The 15% off voucher being handed out at the Odyssey entrance by Bennetts' staff should have warned us that there's a reason they're not busy.

While the staff were friendly, and the cheesy nachos made a more-than-ample starter, the main course was indigestible. The chicken burger had been pan-fried to the point of leather - a steak knife would have been a useful tool to cut it.

The banks of monitors showing distracting videos that bear no relation to the songs blaring over the tannoy don't help the atmosphere either. Not half as good as Bennetts at Belmont. Back to the Red Panda next time.

The Warner Village cinema has recently been sold onto Storm Cinemas - a growing chain across the island of Ireland.

Think back to the last time you paid for something in person by credit card and didn't get a receipt. Can you remember? Storm Cinemas can't give you a receipt if you pay by plastic - the software at the ticket desk doesn't allow them.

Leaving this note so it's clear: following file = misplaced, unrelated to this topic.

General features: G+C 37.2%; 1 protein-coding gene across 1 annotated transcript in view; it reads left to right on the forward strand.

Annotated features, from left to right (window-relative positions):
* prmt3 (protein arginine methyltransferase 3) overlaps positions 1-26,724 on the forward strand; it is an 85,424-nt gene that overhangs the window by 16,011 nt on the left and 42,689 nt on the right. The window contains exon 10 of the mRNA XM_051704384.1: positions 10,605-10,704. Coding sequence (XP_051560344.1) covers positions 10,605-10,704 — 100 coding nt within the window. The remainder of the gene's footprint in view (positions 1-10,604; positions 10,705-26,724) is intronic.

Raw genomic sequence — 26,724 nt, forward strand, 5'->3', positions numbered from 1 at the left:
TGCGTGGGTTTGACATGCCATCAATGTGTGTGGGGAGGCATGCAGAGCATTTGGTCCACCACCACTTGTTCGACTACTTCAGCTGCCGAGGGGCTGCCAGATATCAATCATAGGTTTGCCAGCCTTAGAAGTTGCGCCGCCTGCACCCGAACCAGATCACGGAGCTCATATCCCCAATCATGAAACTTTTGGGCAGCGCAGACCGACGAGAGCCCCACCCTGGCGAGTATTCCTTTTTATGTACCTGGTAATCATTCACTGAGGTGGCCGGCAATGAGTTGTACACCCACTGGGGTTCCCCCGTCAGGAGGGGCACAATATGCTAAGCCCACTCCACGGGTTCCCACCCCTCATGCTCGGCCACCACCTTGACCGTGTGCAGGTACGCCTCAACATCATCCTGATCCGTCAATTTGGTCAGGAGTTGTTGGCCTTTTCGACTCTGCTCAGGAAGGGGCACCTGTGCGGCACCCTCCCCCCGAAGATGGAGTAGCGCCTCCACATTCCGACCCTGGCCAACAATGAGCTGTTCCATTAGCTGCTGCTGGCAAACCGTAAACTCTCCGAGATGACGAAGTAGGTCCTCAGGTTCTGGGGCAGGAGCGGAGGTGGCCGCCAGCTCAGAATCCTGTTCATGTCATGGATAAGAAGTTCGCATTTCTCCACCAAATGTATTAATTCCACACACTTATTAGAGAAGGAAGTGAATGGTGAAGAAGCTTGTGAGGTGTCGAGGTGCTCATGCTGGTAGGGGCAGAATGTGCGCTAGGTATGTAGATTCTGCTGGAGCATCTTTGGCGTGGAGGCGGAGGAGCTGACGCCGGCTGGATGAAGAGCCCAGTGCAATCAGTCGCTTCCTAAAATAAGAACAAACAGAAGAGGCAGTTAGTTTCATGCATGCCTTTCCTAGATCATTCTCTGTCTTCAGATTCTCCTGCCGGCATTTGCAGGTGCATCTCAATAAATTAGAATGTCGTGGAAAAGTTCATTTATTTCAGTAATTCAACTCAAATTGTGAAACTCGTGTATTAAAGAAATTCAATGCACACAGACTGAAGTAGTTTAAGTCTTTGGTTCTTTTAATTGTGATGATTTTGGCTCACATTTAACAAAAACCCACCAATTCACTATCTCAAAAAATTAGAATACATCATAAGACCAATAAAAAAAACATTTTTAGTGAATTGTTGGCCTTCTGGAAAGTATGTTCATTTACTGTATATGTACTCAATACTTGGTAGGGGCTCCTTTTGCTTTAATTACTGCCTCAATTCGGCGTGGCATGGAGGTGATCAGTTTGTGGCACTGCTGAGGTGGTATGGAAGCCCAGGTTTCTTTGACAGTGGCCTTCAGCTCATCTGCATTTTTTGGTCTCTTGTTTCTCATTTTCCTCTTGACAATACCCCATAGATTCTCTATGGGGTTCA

On principle, I whinged and eventually a manager was tracked down. With no receipt, how could I dispute an incorrect charge on my next card statement? They're upgrading to something new (and better) in September. Looks like Warner didn't leave them their system as part of the handover, so they've gone lo-tech in the meantime. "Do you want me to write you something out?" was the suggestion.

I guess if there's no VAT on cinema tickets then a receipt isn't essential - just good practice?

And Superman Returns ... it was a fine addition to the existing collection of tales. Well made, plenty of action, not to distressing. An action hero who craves the appreciation and attention.

Does the world only need a saviour when we're crying out for help? Are we alright as long as we're not in a crisis? Do we really need to be saved from criminals and power-hungry maniacs?

Away from Earth five years, Clark Kent gets his old job back, but life has moved on. Lois Lane has a partner and child. While there's a certain amount of posturing between the two males in Lois' life, Superman ends up dealing with the complicated situation very gracefully and maturely.